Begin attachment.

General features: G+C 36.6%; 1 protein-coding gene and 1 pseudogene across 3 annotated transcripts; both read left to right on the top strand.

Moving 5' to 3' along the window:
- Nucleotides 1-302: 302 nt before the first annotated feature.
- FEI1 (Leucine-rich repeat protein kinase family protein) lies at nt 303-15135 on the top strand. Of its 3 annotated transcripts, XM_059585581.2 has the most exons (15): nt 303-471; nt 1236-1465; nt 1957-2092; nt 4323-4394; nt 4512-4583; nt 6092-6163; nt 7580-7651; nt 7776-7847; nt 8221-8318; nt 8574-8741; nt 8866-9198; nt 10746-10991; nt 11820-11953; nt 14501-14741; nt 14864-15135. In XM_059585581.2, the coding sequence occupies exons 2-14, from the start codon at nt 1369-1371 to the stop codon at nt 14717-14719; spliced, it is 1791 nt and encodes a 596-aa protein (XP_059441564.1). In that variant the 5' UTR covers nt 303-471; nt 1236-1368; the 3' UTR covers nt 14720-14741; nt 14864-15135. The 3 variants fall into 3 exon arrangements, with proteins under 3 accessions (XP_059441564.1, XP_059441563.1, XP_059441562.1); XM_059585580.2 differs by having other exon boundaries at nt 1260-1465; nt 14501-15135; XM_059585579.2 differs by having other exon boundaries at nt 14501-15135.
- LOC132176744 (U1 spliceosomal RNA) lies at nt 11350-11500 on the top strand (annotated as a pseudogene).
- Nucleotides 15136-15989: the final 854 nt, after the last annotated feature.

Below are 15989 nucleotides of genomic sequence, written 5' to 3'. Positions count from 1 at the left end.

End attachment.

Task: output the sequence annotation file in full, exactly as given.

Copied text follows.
General features: G+C 36.6%; 1 protein-coding gene and 1 pseudogene across 3 annotated transcripts; both read left to right on the top strand.

Moving 5' to 3' along the window:
- Nucleotides 1-302: 302 nt before the first annotated feature.
- FEI1 (Leucine-rich repeat protein kinase family protein) lies at nt 303-15135 on the top strand. Of its 3 annotated transcripts, XM_059585581.2 has the most exons (15): nt 303-471; nt 1236-1465; nt 1957-2092; nt 4323-4394; nt 4512-4583; nt 6092-6163; nt 7580-7651; nt 7776-7847; nt 8221-8318; nt 8574-8741; nt 8866-9198; nt 10746-10991; nt 11820-11953; nt 14501-14741; nt 14864-15135. In XM_059585581.2, the coding sequence occupies exons 2-14, from the start codon at nt 1369-1371 to the stop codon at nt 14717-14719; spliced, it is 1791 nt and encodes a 596-aa protein (XP_059441564.1). In that variant the 5' UTR covers nt 303-471; nt 1236-1368; the 3' UTR covers nt 14720-14741; nt 14864-15135. The 3 variants fall into 3 exon arrangements, with proteins under 3 accessions (XP_059441564.1, XP_059441563.1, XP_059441562.1); XM_059585580.2 differs by having other exon boundaries at nt 1260-1465; nt 14501-15135; XM_059585579.2 differs by having other exon boundaries at nt 14501-15135.
- LOC132176744 (U1 spliceosomal RNA) lies at nt 11350-11500 on the top strand (annotated as a pseudogene).
- Nucleotides 15136-15989: the final 854 nt, after the last annotated feature.

Below are 15989 nucleotides of genomic sequence, written 5' to 3'. Positions count from 1 at the left end.